were not compensated for their participation.
Author's personal copy
R.Misuraca et al.
1 3
3.2 Procedure andmaterials
The participants were randomly assigned to one of three experimental conditions:
familiar brand (n = 34), unfamiliar brand (n = 35), no brand (n = 32). In each con-
dition, participants chose from a set of 24 options associated with either familiar
brands or unfamiliar brands or no brand at all. The products were energy bars.
In the first condition, participants were asked to choose one out of 24 bars rep-
resented by six well-known brands (Multipower, Enervit, Herbalife, Nestlé, Peso-
forma, Kellogg’s). There were thus four bars per brand. The bars were described
along six attributes: brand, price, calories, protein, carbohydrates, and fat. The bars
were presented on a comparison matrix, without pictures, in order to avoid the
choices being influenced by incidental factors in their appearance, rather than the
intentionally presented information.
The second and third conditions corresponded to the first condition in all respects,
except that the bars were associated with lesser-known brands (Ultimate Italia, Inko-
spor, Wander, +Watt, Sunny, Vitargo) and no brand at all, respectively. The only
attribute of the bars manipulated was thus the brand (well known; unknown; absent)
but the other attributes were held constant.
Participants were tested in small groups and were free to take as much time as
they needed to make their choice. Subjects were told that: “We’re doing a study to
examine how people decide which product(s) to buy out of the many products avail-
able on the supermarket shelf.” The participants were then asked to imagine that
they were in a grocery store shopping for energy bars.
After participants had made their decision, they were asked to express their satis-
faction with their choice, their confidence, the difficulty of the task, and their regret.
Responses were given on a 5-point Likert scale, ranging from 1 (not at all) to 5
(extremely).
Before leaving, participants were asked to supply basic demographic data.
To select the right mix of brands in the design of the choice task, we had con-
ducted a norming study beforehand, in which 30 Italian participants expressed
their degree of familiarity with various energy bar brand names. Responses were
collected on a 4-point Likert scale (1 = very unfamiliar; 4 = very familiar). Based
on these ratings, we selected the six most familiar brands and the six least familiar
brands as stimuli for this experiment.
3.3 Results
MANOVA results indicated that the brand condition significantly affected choice
overload measures, WilksɅ = .822, F(8, 190) = 2.438, p < .05, par tial η2 = .093.
Tests between subjects revealed that the familiar brand led to both more positive
and fewer negative effects of choice overload than both unfamiliar brand and no-
brand conditions. Namely, familiar brands presented higher positive effects as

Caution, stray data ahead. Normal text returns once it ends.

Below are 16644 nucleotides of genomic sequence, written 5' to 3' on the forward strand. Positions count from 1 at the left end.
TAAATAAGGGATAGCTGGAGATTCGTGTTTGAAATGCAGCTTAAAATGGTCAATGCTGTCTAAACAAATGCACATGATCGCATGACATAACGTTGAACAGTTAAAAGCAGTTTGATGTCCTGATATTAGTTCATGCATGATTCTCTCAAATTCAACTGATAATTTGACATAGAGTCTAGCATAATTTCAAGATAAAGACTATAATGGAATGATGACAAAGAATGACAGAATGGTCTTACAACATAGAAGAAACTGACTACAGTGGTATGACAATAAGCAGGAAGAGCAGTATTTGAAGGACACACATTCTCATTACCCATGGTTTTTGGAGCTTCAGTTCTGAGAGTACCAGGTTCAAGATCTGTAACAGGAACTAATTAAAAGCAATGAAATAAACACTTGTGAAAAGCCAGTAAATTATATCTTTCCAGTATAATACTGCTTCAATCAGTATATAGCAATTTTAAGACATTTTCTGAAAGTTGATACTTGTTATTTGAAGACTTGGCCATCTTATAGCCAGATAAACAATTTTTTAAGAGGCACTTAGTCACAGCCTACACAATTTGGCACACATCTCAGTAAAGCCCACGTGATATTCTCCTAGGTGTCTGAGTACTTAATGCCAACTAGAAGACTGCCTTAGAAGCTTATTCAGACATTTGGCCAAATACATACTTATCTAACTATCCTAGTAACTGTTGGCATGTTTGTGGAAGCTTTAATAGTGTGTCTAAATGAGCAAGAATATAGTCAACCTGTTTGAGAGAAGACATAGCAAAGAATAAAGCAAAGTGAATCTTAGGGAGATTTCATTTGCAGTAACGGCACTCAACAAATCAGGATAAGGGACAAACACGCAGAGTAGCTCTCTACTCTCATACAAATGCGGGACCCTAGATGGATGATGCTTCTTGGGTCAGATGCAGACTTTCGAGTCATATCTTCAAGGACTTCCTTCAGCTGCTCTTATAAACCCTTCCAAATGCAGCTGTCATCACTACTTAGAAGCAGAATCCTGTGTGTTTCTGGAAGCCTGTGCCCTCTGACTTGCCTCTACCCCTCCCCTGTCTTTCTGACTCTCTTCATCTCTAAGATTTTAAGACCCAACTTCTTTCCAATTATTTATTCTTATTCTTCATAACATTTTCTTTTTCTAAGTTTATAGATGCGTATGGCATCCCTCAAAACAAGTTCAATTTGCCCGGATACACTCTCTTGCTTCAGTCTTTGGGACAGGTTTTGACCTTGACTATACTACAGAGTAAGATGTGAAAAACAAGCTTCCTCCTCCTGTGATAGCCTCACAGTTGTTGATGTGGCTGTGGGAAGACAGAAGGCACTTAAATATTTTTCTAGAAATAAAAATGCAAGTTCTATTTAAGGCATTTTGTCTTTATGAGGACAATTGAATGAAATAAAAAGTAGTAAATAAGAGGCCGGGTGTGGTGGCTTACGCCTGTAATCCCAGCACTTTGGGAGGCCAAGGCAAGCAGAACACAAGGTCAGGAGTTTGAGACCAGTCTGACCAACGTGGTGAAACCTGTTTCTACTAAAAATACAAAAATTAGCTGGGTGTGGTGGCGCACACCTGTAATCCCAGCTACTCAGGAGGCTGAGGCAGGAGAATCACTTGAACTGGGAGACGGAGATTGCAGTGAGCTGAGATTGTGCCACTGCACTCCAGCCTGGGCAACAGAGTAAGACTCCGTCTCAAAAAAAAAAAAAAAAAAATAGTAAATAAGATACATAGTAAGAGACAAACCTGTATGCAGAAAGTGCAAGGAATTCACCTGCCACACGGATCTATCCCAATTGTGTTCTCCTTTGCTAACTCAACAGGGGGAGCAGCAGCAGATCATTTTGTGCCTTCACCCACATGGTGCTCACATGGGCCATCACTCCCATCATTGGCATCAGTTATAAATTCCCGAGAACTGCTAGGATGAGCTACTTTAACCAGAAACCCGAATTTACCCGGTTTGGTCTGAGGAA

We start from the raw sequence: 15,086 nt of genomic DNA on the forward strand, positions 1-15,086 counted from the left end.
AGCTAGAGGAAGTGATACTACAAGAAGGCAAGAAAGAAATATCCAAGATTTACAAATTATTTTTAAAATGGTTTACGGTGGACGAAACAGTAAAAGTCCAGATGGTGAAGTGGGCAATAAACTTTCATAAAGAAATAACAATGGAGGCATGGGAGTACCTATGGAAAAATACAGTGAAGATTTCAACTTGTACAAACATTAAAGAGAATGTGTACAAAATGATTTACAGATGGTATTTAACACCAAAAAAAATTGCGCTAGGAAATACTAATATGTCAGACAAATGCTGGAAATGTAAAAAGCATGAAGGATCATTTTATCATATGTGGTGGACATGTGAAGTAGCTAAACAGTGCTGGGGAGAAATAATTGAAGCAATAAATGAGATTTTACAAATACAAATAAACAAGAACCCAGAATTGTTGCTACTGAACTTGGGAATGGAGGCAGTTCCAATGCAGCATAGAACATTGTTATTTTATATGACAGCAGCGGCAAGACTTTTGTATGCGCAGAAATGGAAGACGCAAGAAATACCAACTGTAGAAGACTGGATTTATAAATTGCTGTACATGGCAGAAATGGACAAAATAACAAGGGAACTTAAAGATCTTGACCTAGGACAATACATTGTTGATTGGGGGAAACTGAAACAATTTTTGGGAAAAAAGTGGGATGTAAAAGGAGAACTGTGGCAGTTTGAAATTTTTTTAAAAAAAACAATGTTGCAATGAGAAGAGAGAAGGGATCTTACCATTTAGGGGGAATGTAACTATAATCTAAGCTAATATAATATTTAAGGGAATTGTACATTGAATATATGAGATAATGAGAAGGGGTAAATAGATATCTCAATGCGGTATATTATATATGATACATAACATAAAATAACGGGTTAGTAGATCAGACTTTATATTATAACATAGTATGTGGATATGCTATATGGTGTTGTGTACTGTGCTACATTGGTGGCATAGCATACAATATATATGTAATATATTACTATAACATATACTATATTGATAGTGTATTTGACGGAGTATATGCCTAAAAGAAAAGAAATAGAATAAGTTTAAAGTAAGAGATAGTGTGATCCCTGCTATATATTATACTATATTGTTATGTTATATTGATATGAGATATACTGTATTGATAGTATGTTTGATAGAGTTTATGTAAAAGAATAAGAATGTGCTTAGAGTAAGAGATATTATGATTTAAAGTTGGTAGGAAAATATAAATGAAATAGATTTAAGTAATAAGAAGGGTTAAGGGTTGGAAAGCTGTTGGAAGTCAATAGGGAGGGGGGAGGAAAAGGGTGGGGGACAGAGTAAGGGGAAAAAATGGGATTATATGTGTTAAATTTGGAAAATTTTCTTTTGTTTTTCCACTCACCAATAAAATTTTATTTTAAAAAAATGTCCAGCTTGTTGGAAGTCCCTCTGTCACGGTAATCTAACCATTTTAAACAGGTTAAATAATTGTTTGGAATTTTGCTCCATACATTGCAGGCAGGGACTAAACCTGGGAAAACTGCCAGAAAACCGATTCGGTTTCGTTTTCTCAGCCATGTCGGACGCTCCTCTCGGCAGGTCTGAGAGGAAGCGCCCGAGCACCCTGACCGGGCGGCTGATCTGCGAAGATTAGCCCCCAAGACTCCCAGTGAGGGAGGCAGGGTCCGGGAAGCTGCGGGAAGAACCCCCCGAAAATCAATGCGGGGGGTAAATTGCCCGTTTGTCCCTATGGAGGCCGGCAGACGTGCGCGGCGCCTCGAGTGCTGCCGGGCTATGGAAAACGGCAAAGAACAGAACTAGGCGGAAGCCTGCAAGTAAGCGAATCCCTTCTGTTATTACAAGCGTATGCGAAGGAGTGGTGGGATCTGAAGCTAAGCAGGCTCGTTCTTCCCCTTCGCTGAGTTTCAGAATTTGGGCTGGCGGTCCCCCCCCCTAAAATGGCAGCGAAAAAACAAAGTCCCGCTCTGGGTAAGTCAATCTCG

measured with Satisfaction with the choice made [F(2, 98) = 3.572, p < .05, partial
η2 = .068] and Confidence [F(2, 98) = 3.929, p < .05, partial η2 = .012], as well as
Author's personal copy
1 3
The Role oftheBrand onChoice Overload
lower negative effects as measured with Difficulty [F(2, 98) = 3.391, p < .05, partial
η2 = .065], and Regret [F(2, 98) = 8.652, p < .001, partial η2 = .150]. Descriptive sta-
tistics are presented in Table1. Figure1 presents the direct comparisons of the three
sets of means.
3.3.1 Satisfaction withthechoice made
Participants choosing among 24 bars of familiar brands were significantly more satis-
fied with their choices (M = 3.47, SD = .79) than participants choosing among 24 bars
of unfamiliar brands (M = 2.94, SD = 1.16; Mean Difference = .53, p < .05), or among
24 bars with no brand (M = 2.84, SD = 1.11; Mean Difference = .63, p < .05). There was
Table 1 Descriptive statistics
for Study 1 Condition Mean SD
Satisfaction
Familiar brand 3.47 .788
Unfamiliar brand 2.94 1.162
No brand 2.84 1.110
Confidence
Familiar brand 3.26 .931
Unfamiliar brand 2.57 1.290
No brand 2.72 .958
Difficulty
Familiar brand 2.38 1.074
Unfamiliar brand 3.06 1.349
No brand 2.94 .948
Regret
Familiar brand 1.79 .808
Unfamiliar brand 2.60 1.355
No brand 2.91 1.146
0
1
2
3
4
familiar brand unfamiliar brand no brand
satisfaction
confidence
difficulty
regret
Fig. 1 Means of choice overload variables in the three conditions for Study 1
Author's personal copy
R.Misuraca et al.
1 3
no difference in the level of satisfaction with the choice made between the unfamiliar
brand and no brand conditions (Mean Difference = .10, p = .696).
3.3.2 Condence
The confidence with the choice made was highest when choosing among 24 bars of
familiar brands, M = 3.26, SD = .93, (vs. unfamiliar brands: M = 2.57, SD = 1.29; Mean
Difference = .69, p < .01; vs. no brand: M = 2.72, SD = .96; Mean Difference = .55,
p < .05), and lowest when choosing among 24 bars of either unfamiliar brands or
no brands, with no differences between these latter two conditions (Mean Differ-
ence = − .15, p = .577).
3.3.3 Diculty